The hotel may be modeled on the London flagship, but its pleasures are framed in a Bostonian context. "There's a huge focus on being local," says managing director Michele Grosso. "You know you're in Boston when you wake up here." The walls of the Fed, the stylish bar, are covered with paintings by local artists. Instead of a typical lobster roll, the Fed offers a lobster BLT accompanied by house-made potato chips. Still, the British influence is in evidence: there's also a cheese-and-mustard toastie, a favorite at the Langham in London.

Above all, Boston is best represented by the warmth of the staff. At the Fed, our waitress revealed that she'd been with the hotel for many years, then exuberantly told us about a recent team treasure hunt. Unsurprisingly, she, who knew every corner of the hotel so well, had been on the winning team.

Two photos show hotel suite interiors at two Boston Hotels
From left: A two-story Loft Suite at the Langham; the sweeping Mansion Suite at the Newbury. | Credit: Christopher Churchill

The Newbury

Where the Langham is intimate, The Newbury radiates vivacity. Maureen Albright, the hotel's longtime historian and director of engineering, told me, "I've been here 20 years, and the reason I stayed was for this moment." Invited to work with the design and branding teams on the renovation, she is exhilarated by the result. "Girl," she says to her beloved building, "you just got Botox like nobody's ever seen. Now you get to take us along for the ride."

The walls of the lobby area have been lacquered a delicious slate blue; the floor is veined black marble. The Art Deco staircase, overhung by an imposing contemporary chandelier, leads to the second-floor salon, where the hotel shows its collection of art that riffs on other art — such as large photographic portraits by Amy Arbus, who dresses her subjects up like people in famous paintings by Cézanne and Modigliani. In the grand ballroom, which overlooks the park, the drapery is now simpler but the massive chandeliers are still glamorous. (During the Great Depression, founding owner Edward Wyner had his staff dress in ball gowns and dinner jackets and waltz behind the sheer curtains so that Bostonians, looking on from across the road, could be reassured that elegance continued.)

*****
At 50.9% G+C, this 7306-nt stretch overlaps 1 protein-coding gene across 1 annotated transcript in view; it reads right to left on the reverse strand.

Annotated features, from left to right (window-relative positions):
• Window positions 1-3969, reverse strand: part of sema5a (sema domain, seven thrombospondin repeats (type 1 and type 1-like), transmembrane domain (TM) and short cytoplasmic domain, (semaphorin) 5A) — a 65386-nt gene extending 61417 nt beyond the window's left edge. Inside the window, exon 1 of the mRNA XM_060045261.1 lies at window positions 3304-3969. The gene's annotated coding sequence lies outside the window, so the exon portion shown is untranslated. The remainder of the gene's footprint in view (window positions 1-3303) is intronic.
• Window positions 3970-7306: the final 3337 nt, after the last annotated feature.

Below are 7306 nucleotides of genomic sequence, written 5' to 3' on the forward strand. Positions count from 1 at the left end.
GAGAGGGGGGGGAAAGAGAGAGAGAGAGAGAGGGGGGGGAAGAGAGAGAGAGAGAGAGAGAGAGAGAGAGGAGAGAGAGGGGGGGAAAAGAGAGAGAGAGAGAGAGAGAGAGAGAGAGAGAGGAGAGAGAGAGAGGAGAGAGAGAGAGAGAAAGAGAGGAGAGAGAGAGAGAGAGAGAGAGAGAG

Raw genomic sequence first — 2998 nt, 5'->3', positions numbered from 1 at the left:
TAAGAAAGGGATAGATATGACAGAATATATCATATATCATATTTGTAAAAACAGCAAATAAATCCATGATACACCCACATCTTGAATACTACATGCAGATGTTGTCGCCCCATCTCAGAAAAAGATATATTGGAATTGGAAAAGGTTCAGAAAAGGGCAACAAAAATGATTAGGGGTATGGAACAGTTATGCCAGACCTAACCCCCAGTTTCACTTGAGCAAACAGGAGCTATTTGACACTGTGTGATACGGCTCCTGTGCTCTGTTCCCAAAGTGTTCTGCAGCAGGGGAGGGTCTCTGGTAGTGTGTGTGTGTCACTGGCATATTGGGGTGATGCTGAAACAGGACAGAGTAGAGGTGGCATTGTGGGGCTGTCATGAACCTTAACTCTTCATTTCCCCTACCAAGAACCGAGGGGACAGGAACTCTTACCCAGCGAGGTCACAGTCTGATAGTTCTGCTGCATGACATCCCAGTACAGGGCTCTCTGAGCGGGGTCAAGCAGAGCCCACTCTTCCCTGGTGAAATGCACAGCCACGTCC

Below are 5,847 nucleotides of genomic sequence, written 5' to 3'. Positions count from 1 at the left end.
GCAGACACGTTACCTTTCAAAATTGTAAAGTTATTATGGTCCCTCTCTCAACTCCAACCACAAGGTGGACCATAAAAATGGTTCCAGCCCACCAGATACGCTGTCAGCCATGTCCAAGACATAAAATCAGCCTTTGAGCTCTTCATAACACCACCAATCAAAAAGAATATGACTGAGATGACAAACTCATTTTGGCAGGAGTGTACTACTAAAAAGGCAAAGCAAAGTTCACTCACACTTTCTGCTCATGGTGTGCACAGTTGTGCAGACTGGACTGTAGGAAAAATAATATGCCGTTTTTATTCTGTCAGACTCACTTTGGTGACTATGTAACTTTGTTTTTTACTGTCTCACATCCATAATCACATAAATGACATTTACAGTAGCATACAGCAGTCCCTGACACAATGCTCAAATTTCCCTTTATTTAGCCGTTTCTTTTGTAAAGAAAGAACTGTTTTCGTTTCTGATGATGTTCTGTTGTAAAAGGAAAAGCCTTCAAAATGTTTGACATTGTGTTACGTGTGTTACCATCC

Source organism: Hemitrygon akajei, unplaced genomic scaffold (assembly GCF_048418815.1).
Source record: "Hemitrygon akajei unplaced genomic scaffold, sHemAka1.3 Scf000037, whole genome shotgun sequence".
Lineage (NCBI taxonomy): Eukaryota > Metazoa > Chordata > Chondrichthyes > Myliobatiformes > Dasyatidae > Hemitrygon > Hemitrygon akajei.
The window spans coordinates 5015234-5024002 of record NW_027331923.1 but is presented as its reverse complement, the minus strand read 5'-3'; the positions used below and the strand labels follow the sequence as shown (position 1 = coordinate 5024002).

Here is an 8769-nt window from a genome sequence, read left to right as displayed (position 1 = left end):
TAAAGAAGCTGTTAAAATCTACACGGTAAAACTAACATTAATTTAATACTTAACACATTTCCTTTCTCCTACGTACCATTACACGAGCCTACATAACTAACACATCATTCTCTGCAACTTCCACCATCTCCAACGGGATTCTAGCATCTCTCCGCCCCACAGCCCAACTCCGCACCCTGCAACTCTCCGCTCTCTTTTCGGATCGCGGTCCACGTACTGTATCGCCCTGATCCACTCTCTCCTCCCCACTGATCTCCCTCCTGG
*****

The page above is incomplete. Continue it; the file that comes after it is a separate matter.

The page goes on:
Two photos from hotels in Boston, including the interior of a restaurant, and food and a drink on a wooden table
From left: Monkeypod wood and woven rattan on the walls of Zuma; tonnato crudo and squash carpaccio at Contessa, the Newbury's rooftop restaurant. | Credit: Christopher Churchill

Everywhere there is a sense of exuberant delight, from the paneled bar (where Winston Churchill and Sylvia Plath both drank, though not together), with its fringed lamps and leather and velvet sofas, to the gorgeous library, with its shelves of books of local interest and iconic Karsh portraits of cultural luminaries. On a late-summer weekday evening, when I called the elevator, it arrived filled with laughing young women and men, dressed to the nines and in full festive mode. Luxury, here, equals fun. "I love that we're opulent, I love that we're everyday," Albright enthused. "We're making memories already."

Perhaps my favorite thing about the Newbury is Contessa, the rooftop restaurant created by chef Mario Carbone and the team at New York's Major Food Group. The patterned marble floor is beautiful, as are the chairs and banquettes upholstered in blue and rose. The views are ravishing. Carbone's menu is largely based on traditional Italian dishes: the savory "meatballs Aldo" come in a sauce made with whole-grain mustard; the squash carpaccio, served with arugula, pumpkin seeds, and agrodolce, is almost miraculous. My husband, James, had grilled branzino that was delicately flavored and simply cooked, while my veal Milanese was rich, crisp, and light. Patrons ranged from tanned and expensively dressed with an air of Miami Beach to a sweet suburban couple on a fancy date; the late seating brought in a stylish crew in their late twenties. The restaurant is ideal for special occasions, but it's also unfussy — no tablecloths, knowledgeable and welcoming servers, and plenty of less expensive dishes, including pizza.

Two photos from Boston Hotels, including a lobby, and a scene in a bar
From left: The lobby of the Four Seasons, with its installation by Yinka Shonibare; the Newbury's Street Bar. | Credit: Christopher Churchill

Four Seasons Hotel One Dalton Street